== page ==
Harmer (1991:153) observes, “if language structures make up the skeleton of language, then it is vocabulary that provides the vital organs and the flesh.” Vocabulary plays a vital role inlanguage learning. After all, vocabulary remains the tool of thought, self-expression, and communication.
Kohli (1997:156) asserts that students should be able to read with speed and prepare notes on the material they read. However, to reach level of students must have a wide knowledge of vocabulary. While speaking and listening, one makes use of a minimum vocabulary of (30,000) words. Writing and reading on the other hand require a larger set of vocabulary.
Thornbury (2002:13) asserts that “without grammar very little can be conveyed, without vocabulary nothing can be conveyed.” WU (2009:128) indicated that the native English speaker can understand language material of those with correct vocabulary but not so in grammar rules rather than these materials with correct grammar rules but not so proper in vocabulary use. Lewis (1993) suggests that vocabulary acquisition is the main task of second language acquisition. Listening, speaking, writing, reading, and translation do not stand without vocabulary.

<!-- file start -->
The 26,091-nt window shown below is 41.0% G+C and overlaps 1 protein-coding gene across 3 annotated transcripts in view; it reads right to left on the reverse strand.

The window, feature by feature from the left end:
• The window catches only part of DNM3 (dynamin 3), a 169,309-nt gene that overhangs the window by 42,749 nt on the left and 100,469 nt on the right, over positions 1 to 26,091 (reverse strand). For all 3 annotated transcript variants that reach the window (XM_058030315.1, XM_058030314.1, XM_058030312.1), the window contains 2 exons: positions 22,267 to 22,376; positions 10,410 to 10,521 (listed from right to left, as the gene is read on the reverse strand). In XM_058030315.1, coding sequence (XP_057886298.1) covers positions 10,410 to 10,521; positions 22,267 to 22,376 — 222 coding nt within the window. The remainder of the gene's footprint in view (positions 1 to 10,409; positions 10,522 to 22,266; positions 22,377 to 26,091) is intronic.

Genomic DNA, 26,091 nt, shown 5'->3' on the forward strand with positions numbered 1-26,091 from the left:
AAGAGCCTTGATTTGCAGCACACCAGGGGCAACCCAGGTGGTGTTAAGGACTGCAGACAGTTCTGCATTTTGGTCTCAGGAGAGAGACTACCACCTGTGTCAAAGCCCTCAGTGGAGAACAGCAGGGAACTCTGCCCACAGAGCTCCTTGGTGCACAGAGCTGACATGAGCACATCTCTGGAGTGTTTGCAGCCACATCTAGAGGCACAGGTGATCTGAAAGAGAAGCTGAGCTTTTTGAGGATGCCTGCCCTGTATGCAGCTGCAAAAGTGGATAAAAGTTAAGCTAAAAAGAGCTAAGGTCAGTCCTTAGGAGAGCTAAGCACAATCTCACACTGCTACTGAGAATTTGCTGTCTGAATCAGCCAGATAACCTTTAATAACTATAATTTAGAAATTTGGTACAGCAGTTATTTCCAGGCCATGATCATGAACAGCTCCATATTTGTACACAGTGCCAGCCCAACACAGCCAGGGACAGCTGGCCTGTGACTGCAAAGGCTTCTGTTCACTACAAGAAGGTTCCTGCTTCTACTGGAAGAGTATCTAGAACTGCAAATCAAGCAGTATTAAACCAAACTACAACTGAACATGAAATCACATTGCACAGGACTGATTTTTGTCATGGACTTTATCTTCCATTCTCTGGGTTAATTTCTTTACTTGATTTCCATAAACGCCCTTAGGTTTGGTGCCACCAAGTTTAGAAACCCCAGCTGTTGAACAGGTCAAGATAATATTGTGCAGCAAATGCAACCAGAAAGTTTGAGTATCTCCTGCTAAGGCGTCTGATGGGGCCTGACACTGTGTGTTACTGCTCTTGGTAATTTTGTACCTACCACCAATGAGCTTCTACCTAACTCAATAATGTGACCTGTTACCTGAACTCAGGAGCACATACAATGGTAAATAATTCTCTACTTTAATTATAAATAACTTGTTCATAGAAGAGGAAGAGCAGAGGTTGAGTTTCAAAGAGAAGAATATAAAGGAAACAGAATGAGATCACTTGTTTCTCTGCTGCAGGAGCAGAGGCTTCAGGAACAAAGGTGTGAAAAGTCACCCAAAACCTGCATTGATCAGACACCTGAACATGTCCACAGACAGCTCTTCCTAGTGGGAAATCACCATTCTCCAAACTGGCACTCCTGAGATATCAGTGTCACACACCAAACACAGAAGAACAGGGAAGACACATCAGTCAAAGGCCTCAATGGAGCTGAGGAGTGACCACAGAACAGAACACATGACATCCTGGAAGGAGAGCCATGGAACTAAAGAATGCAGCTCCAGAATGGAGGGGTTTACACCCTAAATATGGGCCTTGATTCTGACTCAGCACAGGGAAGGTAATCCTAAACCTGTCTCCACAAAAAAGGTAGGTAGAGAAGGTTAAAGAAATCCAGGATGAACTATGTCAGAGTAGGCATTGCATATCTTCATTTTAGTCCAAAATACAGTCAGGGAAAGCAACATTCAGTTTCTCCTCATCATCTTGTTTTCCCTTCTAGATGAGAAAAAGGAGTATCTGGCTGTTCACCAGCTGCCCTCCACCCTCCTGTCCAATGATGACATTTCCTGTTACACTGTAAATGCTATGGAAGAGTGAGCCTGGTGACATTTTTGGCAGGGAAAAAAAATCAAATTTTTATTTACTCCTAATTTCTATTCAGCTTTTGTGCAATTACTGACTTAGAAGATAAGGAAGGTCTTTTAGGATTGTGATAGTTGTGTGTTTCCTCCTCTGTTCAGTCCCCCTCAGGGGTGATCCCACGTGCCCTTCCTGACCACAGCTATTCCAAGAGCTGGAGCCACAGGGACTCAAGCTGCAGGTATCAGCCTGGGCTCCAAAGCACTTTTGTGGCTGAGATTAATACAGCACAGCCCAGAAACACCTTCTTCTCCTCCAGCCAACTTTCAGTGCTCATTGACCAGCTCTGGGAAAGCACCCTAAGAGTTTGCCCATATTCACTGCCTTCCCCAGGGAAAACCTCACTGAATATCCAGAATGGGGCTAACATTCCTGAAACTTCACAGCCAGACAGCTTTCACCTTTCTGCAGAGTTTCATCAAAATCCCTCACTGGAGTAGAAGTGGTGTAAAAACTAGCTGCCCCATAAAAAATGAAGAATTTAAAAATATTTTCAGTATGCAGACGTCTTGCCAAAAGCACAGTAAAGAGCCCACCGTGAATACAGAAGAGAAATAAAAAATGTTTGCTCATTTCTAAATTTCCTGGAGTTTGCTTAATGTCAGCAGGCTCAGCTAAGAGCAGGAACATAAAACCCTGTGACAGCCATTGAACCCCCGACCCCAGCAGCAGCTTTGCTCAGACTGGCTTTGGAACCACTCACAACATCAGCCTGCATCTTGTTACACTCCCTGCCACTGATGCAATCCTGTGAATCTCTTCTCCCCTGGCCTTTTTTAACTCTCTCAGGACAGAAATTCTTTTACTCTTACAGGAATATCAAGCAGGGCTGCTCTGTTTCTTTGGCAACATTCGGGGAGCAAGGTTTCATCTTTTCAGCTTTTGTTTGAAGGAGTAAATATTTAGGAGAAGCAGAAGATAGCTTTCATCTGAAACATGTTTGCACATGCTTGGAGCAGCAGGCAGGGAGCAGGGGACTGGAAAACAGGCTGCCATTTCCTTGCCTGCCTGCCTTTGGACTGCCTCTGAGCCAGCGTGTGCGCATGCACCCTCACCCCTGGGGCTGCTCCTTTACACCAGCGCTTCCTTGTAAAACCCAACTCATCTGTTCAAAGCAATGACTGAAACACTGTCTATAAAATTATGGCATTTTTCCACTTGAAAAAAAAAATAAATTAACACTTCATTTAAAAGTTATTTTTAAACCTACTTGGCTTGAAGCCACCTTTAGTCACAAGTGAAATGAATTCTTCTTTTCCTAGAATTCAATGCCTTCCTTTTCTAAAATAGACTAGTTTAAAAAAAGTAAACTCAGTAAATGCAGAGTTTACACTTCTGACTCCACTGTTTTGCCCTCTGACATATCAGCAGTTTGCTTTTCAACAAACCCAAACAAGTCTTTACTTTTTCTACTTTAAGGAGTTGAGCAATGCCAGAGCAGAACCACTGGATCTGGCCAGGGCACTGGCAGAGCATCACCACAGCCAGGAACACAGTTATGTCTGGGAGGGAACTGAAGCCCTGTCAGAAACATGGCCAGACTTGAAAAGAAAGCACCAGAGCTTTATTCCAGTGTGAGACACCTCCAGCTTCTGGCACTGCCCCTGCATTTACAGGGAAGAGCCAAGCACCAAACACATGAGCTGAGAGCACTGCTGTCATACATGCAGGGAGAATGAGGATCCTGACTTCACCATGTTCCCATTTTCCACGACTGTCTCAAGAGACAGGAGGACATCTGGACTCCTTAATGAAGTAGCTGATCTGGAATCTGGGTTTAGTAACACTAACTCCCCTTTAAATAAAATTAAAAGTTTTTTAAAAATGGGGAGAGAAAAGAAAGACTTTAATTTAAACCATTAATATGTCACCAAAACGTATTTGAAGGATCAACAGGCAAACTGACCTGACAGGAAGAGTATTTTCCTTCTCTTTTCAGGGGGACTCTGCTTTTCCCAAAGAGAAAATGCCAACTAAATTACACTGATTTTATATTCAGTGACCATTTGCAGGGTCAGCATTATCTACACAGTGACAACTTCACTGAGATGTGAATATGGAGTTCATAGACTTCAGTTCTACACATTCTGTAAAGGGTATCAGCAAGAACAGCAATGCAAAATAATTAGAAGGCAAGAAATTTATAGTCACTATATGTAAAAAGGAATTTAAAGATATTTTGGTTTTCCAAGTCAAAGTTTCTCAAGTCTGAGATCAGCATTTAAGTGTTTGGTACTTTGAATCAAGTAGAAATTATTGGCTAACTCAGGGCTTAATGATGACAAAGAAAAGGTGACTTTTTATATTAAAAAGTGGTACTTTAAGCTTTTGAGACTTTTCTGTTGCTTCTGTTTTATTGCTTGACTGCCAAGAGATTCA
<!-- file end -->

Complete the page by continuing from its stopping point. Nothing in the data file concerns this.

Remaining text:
Scrivener (1994:75) draws the following conclusions on the role of vocabulary in language teaching in classrooms: 1. Vocabulary is very important and needs to be dealt with systematically in its own right; it is not simply add -on to grammar or skills lessons.2. Teachers’ job does not finish as soon as a learner has first met new vocabulary; we need to help them practice, learn, store, recall, and use the learnt items.3. Training to use English – English dictionaries provides learners with a vital tool for self – study. 4. We need to distinguish between vocabulary for productive use and for receptive recognition and adapt our class room work appropriately.5. We need to deal not only with single word lexical items, but also with longer, multi –word items.